THIS YEAR'S Elmia Nordic Rail will for the first time share its conference programme with Elmia Future Transport, a concurrent event launched to look beyond rail to the wider transport scene.

Held at Jönköping in Sweden every two years, Nordic Rail has grown dramatically since the first event was held 12 years ago, as liberalisation and competition across Europe have made change an everyday occurrence. Its focus is purely on railway issues, with a particular emphasis on technology and infrastructure, but Jörgen Nyström, Project Manager for Nordic Rail and Future Transport, believes it is impossible to split up the transport industry into discrete segments. 'Our aim is for Future Transport to be a natural meeting place for everyone who works in the transport industry in Northern Europe. As with the railways, the transport industry as a whole is facing dramatic changes, and needs a meeting place for its specific issues.'

'Nordic Rail is a forum for the industry's players to discuss prevailing conditions, potential solutions and future scenarios', says Nyström. 'This is where business leaders and decision-makers meet, as well as experts, suppliers, entrepreneurs, town planners, track managers and buyers'. Issues lined up for discussion in the conference sessions will include new transport technologies, intermodality and logistics, large infrastructure projects, regulation and finance. A major seminar will centre on environmental issues and future energy supplies, as global warming becomes a hot topic.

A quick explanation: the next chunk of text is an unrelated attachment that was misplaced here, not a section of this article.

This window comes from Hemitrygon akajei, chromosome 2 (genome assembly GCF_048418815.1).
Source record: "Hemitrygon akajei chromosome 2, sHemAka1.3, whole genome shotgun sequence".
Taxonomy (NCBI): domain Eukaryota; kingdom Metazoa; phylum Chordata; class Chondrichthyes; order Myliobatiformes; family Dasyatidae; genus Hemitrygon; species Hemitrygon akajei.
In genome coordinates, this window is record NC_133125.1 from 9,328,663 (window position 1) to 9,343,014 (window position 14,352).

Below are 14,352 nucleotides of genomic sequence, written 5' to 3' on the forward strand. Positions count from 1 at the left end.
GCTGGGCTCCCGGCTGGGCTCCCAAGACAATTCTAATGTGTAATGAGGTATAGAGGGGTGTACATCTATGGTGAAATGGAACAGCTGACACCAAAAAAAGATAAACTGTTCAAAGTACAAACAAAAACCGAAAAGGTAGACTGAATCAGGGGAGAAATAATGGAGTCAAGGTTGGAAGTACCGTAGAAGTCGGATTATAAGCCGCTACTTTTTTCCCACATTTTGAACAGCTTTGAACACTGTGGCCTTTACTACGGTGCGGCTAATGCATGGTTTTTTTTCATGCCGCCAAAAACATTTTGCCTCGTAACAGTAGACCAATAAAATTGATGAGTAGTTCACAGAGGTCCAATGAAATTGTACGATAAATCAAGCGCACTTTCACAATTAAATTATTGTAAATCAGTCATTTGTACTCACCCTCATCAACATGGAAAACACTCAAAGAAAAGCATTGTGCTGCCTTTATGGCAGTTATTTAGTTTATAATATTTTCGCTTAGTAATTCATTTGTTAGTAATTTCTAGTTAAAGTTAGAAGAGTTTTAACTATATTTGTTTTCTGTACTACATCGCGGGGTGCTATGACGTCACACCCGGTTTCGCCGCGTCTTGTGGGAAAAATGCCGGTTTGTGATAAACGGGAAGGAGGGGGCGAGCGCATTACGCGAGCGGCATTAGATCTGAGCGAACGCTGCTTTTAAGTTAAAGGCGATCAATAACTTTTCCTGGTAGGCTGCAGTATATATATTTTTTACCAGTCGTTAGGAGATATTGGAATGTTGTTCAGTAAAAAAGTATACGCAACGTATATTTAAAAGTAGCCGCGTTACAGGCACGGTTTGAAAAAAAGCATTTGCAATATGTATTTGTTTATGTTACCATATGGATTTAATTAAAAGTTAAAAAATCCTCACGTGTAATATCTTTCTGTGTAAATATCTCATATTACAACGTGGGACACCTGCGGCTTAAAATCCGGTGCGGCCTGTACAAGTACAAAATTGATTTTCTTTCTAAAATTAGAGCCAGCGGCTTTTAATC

To complement the rail focus, Future Transport will begin with the customers who use the railways as train operators, forwarding agents, transport managers and logistics specialists. But the event is also targeted at business leaders, politicians, finance managers and the representatives of sea ports and freight terminals.

The main focus of Nordic Rail is of course on the north of Europe, but since its foundation the exhibition has steadily broadened and is now on the verge of becoming a global forum. At the last event in 2005 there were 226 exhibitors from 17 countries, and more than 4 000 visitors from 22 countries, numbers that the organisers expect to beat this year. A highlight of the event will be the Nordic Rail Buffet, which attracted 1 900 people in 2005.

  • The highlight of the Funkwerk Information Technologies stand will be AlisterCargo, a yard and depot control system developed to use standard industrial components. This is now being brought into service by Danish State Railways (RG 7.07 p452). Electronic turnout operation and routesetting panels make manual changing of points unnecessary, increasing safety. The stand will be shared with Funkwerk Kölleda, which will be showing GSM-R cab radio sets and onboard communications equipment.